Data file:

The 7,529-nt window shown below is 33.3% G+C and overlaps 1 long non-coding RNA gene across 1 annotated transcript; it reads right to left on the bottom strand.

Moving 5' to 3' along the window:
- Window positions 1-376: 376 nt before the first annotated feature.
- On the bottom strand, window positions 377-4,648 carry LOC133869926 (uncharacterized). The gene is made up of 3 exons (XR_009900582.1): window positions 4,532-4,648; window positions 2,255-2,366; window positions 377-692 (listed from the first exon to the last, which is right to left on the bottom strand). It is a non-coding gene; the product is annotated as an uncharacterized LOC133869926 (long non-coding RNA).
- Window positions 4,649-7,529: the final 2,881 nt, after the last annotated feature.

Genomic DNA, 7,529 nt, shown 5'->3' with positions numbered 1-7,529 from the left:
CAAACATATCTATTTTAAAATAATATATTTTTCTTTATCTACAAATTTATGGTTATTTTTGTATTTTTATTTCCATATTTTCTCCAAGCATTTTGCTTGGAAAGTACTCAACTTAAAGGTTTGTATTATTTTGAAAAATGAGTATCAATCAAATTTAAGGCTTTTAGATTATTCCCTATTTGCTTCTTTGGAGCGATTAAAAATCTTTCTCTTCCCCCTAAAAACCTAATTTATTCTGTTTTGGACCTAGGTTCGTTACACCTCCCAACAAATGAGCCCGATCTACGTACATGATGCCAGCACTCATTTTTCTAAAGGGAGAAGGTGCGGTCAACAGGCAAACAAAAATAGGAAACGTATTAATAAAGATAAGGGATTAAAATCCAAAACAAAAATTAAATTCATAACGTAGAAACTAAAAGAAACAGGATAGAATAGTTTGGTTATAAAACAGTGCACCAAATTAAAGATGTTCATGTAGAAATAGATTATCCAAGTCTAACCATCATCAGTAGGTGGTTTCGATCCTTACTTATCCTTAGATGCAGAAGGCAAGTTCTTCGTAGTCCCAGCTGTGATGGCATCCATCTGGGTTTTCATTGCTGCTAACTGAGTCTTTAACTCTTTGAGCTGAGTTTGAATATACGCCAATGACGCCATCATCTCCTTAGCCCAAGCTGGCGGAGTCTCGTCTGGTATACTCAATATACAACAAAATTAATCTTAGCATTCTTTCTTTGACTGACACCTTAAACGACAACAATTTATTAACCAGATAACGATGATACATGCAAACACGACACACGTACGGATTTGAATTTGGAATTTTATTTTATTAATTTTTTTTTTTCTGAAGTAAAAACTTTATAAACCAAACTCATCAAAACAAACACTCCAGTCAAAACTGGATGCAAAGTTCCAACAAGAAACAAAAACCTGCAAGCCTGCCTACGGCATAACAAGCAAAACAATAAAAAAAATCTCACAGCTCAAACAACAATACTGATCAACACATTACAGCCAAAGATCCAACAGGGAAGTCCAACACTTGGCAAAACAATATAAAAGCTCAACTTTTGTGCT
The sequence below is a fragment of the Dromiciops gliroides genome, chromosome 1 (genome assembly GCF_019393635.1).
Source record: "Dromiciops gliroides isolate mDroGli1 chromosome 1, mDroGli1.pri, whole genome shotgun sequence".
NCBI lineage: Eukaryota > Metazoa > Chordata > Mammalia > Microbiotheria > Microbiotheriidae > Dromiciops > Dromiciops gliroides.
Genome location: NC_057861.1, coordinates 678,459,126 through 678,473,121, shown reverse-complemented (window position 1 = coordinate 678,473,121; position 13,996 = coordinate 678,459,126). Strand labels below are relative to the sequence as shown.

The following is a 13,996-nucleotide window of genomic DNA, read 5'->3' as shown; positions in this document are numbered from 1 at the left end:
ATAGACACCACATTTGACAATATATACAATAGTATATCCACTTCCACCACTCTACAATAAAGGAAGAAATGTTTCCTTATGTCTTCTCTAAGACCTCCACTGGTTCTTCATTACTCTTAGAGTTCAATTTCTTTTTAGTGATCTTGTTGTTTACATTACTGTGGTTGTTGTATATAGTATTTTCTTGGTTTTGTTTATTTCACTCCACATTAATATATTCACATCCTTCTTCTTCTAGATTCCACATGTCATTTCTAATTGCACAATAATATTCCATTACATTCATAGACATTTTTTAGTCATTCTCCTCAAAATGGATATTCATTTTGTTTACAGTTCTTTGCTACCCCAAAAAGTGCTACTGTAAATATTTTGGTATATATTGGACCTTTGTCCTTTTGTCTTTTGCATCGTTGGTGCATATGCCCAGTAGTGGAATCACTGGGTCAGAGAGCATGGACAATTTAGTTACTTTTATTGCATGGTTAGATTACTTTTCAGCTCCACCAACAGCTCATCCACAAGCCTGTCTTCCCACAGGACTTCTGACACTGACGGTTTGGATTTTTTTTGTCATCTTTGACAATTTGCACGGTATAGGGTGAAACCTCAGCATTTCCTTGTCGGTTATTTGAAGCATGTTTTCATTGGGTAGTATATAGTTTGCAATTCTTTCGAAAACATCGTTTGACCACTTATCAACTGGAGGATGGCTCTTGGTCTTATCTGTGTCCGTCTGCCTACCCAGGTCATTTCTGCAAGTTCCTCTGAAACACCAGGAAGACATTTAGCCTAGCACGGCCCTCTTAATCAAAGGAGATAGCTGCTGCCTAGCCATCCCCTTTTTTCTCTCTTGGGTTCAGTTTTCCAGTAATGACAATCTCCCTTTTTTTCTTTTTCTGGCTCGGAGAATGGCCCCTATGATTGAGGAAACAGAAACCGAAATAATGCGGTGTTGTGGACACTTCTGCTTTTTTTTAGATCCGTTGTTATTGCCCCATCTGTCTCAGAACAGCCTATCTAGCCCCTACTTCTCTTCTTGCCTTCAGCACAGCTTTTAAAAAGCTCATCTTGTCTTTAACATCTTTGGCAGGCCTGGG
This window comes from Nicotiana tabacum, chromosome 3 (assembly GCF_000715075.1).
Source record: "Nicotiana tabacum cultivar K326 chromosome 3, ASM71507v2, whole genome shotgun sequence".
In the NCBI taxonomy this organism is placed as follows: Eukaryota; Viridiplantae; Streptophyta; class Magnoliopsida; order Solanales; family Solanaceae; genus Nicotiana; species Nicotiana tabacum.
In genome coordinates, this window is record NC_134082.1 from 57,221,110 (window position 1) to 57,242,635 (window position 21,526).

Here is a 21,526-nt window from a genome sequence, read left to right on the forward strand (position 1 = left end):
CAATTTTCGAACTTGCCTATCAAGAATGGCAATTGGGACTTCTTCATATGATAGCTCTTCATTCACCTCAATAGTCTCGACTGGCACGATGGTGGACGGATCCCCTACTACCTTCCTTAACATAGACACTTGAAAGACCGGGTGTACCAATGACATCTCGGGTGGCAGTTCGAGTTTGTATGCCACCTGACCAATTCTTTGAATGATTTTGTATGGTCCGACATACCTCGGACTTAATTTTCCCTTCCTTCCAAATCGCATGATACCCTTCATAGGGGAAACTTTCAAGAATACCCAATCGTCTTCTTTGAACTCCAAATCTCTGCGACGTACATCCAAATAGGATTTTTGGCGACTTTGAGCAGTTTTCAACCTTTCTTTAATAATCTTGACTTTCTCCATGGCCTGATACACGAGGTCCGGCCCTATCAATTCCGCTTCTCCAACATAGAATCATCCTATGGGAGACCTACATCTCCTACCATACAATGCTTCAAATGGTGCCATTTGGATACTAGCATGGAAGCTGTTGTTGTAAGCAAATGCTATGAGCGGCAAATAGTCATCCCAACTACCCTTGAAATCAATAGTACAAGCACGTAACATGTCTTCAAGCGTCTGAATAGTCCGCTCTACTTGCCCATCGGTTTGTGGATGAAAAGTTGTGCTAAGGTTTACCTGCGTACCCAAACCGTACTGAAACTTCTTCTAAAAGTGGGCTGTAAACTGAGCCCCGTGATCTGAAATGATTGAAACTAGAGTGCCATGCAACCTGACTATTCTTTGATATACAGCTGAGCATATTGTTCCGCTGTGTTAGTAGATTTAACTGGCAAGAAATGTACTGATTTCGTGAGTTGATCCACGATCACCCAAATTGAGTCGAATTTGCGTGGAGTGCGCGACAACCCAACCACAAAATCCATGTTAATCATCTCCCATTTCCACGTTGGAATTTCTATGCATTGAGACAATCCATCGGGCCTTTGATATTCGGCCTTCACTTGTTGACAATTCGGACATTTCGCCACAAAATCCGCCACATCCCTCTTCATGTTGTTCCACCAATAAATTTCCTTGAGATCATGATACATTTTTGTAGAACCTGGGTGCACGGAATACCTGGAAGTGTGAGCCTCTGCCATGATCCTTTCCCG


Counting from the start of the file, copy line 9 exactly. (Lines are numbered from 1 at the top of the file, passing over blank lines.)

Source record: "Dromiciops gliroides isolate mDroGli1 chromosome 1, mDroGli1.pri, whole genome shotgun sequence".